Hamilton Blog Post
Ten Duel Commandments
There are three underlying themes in the musical that are mentioned in this song: satisfaction, heaven/hell & sinners/saints & ‘good’/‘bad’, and legacy.
Ten Duel Commandments is a step-by-step run through of how duels worked, and sets up the audience for the two other duels in the musical, ‘Blow Us All Away’ and ‘The World Was Wide Enough’. Plot wise, it covers the duel between John Laurens (& Alexander Hamilton) and Charles Lee (& Aaron Burr) that was set up in the end of ‘Stay Alive’, and the end flows into ‘Meet Me Inside’ and Hamilton’s temporary leave from the revolutionary army. It is a short song that is a transition song that holds importance. It was connects two larger songs while explaining a major part of the musical, duels, to the audience.
• John Laurens: Challenges Charles Lee to a duel after Lee disobeys general George Washington and tarnishes Washington’s name/reputation. Hamilton’s closest friend.
• Alexander Hamilton: Laurens’ second. He has a complicated history with Aaron Burr, and would have challenges Charles Lee to a duel himself had General George Washington not ordered him to not take action. Laurens’ closest friend. Very brash/arrogant/active. “Or negotiate a time and place.”
• Charles Lee: Second-in-Command General, disobeyed George Washington’s orders to fight and ordered a retreat during the battle of Valley Forge, and was demoted from his rank and replaced by Lafayette. He proceeded to verbally attack George Washington and his leadership in public, leading Laurens and Hamilton to challenge him to a duel.
• Aaron Burr: Lee’s second, though not historically. He has a complicated history with Alexander Hamilton. Foil of Hamilton; hesitant and cautious, more willing to “Wait for it’’ and “Negotiate a peace,” then to duel, although this will not last for the ending songs of the musical.
• Doctor: “You pay him in advance, you treat him with civility, you have him turned around so he can have deniability.” – There to try to safe the person shot in the duel.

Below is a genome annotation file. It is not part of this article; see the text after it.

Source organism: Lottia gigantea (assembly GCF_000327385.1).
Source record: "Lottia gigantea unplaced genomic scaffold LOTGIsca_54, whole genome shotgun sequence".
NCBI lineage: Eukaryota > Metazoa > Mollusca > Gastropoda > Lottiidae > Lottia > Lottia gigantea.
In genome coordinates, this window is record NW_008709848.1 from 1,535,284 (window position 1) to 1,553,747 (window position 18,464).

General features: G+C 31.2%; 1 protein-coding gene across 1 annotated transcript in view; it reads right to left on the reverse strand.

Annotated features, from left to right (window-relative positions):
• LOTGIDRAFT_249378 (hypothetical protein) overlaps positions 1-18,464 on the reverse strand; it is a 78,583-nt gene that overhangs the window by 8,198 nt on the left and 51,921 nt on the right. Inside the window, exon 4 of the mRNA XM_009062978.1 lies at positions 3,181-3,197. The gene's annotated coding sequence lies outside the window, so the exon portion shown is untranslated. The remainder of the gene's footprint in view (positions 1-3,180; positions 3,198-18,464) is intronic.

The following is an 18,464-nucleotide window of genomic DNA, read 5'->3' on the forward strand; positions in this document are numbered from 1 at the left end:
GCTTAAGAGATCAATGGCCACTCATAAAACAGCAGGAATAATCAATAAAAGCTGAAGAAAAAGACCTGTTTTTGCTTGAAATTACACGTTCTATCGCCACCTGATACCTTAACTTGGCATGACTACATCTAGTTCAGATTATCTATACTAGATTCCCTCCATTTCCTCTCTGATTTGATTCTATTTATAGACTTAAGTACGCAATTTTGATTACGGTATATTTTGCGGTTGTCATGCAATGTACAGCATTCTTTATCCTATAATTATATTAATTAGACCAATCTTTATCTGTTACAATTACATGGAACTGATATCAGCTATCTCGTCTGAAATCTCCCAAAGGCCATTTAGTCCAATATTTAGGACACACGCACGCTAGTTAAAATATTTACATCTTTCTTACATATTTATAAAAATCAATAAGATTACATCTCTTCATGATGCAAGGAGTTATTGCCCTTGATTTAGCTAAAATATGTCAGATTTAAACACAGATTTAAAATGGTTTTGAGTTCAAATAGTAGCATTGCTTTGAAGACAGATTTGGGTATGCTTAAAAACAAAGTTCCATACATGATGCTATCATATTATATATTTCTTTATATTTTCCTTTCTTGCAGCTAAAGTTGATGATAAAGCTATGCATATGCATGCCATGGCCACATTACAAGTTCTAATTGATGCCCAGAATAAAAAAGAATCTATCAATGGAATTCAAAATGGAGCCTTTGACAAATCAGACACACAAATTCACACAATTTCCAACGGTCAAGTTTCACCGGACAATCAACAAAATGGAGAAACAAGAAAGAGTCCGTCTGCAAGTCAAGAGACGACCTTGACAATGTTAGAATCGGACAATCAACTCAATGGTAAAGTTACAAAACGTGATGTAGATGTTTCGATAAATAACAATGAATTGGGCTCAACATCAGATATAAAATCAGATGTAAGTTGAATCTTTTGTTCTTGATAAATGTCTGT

• George Washington: Has his name attacked by Charles Lee, tells Hamilton not to take action.
• All: Help Hamilton, Burr, Laurens, and Lee explain the ‘rules’ of a duel.
-> Duels in the 1770’s/1780’s – Were illegal and not very common in history (in reality, there was only about 3 duels a year).
-> Charles Lee’s demotion from the ranks, his duel, and becoming too injured to continue fighting
-> John Laurens’ Duel and his relationship with Alexander Hamilton
-> Hamilton going against General George Washington’s orders, leading to his temporary leave from the revolutionary army
-> Code Duello: A historical written charter of rulers for a duel. Ten Duel Commandments synthesises and compresses the original 25 rules into 10 easy rules to remember and follow.
Big Idea: Emerging ideas and ideologies profoundly influence societies and events
When the two conflicting ideas/ideologies of two different individuals clash, it causes a conflict that leads to/influences an event. In the time of Hamilton (Both historically and musically), it was usually a duel. In this case, it was Charles Lee’s ideology of General George Washington that emerged after he was demoted mid-battle during ‘Stay Alive’ conflicting with John Laurens and Hamilton’s ideologies of loyalty to George Washington that lead to and influenced events that caused the duel and Hamilton’s temporary leave from the revolutionary army.